charged in the incident were Jack Forrest and Skip Taube.
This is the latest in a series of court victories for the Rainbow
Peoples Party (RPP). John Sinclair, leader of the RPP was freed
in Jan. on a 10 year marijuana possession charge.

-Daily-Denny Gainer
THREE ANN ARBOR POLICEMEN escort a protestor away from Saturday's Diag dig-in. 35 per-
sons were arrested in connection with the demonstration.
Police coildeTned.in

Anti-
gatheri
police
Saturd
The
Saturd
crater
versity
were,
City H

crater dig arrests
By DIANE LEVICK She urges anyone with in- Over 30 city policemen
-war demonstrators are formation or pictures that can ing the Diag for hours
wngevidencecof alleged be used as evidence to contact the dig, hauled off digge
brutality committed at the Human Rights Party Head- confiscated shovels.
ay's Diag crater dig. quarters on S. Thayer. Plamondon yelled to th
36 persons arrested last Over 500 people gathered Sat- that police and protest
ay in the second bomb urday on the Diag to listen to izers had promised mutu
dig protesting the Uni- fore the simulated bomb craters keep the dig peaceful.
's classified war research were dug at 5 pm to protest the "They broke their pr
arraigned yesterday at University's "complicity with she said. "But I think we
'all. the war. still keep ours."

n, pac-
before
rs and
e crowd
organ-
ally to
omise,"
should

Most were charged with ma-
licious destruction of property
and released on $25 bond to
stand trial July 11. Several oth-
ers were charged with assault
and battery on police, throwing
sod, and use of firecrackers.
Genie Plamondon, who was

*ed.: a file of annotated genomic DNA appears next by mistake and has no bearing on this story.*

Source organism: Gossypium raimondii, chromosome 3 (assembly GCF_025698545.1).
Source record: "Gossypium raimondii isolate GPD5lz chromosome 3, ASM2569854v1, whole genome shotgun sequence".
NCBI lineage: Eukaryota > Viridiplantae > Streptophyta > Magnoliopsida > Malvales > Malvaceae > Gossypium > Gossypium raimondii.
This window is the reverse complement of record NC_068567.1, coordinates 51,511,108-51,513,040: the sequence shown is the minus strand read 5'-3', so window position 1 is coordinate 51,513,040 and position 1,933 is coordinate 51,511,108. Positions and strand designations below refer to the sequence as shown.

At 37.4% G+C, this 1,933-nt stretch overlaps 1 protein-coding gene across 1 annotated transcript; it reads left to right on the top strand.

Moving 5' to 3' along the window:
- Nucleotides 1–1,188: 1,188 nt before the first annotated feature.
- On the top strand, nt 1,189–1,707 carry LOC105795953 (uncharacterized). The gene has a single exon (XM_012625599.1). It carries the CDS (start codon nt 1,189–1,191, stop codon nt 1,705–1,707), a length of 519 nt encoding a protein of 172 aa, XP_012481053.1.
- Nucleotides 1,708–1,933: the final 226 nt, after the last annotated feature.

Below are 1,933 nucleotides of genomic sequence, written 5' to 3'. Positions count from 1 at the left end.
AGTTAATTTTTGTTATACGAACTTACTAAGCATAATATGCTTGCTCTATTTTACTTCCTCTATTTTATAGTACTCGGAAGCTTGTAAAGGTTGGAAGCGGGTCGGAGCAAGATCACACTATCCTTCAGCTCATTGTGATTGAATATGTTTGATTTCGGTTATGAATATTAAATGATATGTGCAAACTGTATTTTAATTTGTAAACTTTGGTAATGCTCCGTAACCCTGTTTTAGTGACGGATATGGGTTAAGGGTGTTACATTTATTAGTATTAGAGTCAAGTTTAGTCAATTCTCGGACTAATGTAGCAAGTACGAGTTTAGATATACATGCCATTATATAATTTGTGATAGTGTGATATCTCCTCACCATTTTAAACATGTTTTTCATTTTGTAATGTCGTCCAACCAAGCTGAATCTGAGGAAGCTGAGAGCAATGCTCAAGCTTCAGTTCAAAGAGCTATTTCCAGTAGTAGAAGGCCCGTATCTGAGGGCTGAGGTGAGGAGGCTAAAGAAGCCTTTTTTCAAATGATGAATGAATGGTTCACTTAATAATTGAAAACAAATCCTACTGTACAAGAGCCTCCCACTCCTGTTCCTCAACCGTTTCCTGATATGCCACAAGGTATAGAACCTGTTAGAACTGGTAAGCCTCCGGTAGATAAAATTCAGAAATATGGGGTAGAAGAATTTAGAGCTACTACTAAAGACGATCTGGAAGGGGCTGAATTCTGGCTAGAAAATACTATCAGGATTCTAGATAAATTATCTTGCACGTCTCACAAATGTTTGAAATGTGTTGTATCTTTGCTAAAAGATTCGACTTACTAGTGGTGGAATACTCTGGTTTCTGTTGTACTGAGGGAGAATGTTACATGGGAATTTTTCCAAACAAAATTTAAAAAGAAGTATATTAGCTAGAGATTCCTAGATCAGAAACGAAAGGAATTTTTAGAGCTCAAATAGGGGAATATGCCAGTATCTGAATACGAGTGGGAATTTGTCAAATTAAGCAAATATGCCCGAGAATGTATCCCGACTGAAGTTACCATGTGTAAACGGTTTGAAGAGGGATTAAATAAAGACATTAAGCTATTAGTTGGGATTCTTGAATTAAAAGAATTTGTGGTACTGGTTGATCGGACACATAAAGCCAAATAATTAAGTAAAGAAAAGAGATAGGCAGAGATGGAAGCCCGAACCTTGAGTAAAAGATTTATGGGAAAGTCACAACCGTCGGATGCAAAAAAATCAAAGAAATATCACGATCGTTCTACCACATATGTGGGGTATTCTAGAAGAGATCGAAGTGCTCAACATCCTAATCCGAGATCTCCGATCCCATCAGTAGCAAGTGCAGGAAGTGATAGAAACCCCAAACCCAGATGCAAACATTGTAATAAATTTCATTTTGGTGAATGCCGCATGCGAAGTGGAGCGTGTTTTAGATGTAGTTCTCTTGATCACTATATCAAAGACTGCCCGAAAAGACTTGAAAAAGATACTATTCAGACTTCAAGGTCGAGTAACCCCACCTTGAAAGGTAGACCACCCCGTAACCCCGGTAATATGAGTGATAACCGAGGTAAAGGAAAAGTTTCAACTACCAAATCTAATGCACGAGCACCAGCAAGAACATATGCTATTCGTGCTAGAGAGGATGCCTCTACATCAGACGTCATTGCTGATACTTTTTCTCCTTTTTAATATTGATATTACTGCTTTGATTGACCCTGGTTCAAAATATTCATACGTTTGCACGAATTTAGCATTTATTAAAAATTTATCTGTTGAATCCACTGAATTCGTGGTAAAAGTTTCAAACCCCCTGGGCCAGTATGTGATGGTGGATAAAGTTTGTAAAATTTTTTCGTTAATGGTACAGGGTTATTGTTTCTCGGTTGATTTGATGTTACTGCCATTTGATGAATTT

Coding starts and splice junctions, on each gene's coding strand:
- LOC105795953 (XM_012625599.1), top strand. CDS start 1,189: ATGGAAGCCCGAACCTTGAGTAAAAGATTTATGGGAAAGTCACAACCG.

arrested in both the original
bomb crater dig May 19 and
Saturday's protest, said evi-
dence was being gathered to
"bring charges of excessive
force" by police.
Ann Arbor police Chief Walt-
er Krasny said, "The force that
we used was necessary and can
be tested in court.
"If the crowd would have let
the police in, it would have been
simple. When the crowd locked
arms, we used the force that
was necessary to get through to
arrest them."
Plamondon, a member of the
Rainbow People's Party, claim-
ed, "The crowd locked arms to
let some of the people get a
few shovels of dirtabut the po-
lice charged in and started
knocking people down. They in-
timidated people."

EXPECTS 200 DELEGATES
McGovern to win N.Y.

harvey
joins
aip

By DEBORA THAL
special To The Daily
NEW YORK, N.Y. - Sen. George McGov-
ern's (D-S.D.) intensive New York campaign is
expected to win him 200 out of 248 delegate
votes in today's Democratic Presidential pri-
mary. Under 200 would be "less than a vic-
tory", according to the liberal senator.
A major victory in New York would put him
within about 200 votes of the 1509 needed for
nomination at the Democratic national conven-
tion to be held next month in Miami Beach.
Opposition in this primary has been scat-
tered and unorganized. Therel has been no other
major campaign thrust: A nebulous uncom-
mitted slate is the basic competition through-
out the state.
The frantic pace of the last week's campaign
slowed down yesterday when McGovern can-
celled his scheduled airport appearances
throughout upstate New York in support of the

airline pilot's strike to protest skyjacking.
"American pilots are under court order to
fly today." "I am not" he said at a morning
press conference. "The Security Council of the
United Nations should now meet without delay
to coordinate actions by all countries on this
vital matter."
McGovern discussed the need for preventive
security at airports, and urged that the three
international treaties against hijacking be rati-
fied by all countries. The U.S. has only rati-
fied 2.
The senator then answered charges by vice
president Spiro Agnew that he was "too soft"
on hijackers by saying, "It's just another one
of the ridiculous things we've come to expect.
I've learned that it's best not to take the vice-
president's charges too seriously on anything."
The Senator also commented on the attempt-
ed wiretapping of the office of the National
See McGOVERN, Page 7

"I'm proud
to be an
American ...
I am and
have been
independent."
Sheriff Harvey
SEE STORY, PAGE 3

Back to Top

© 2020 Regents of the University of Michigan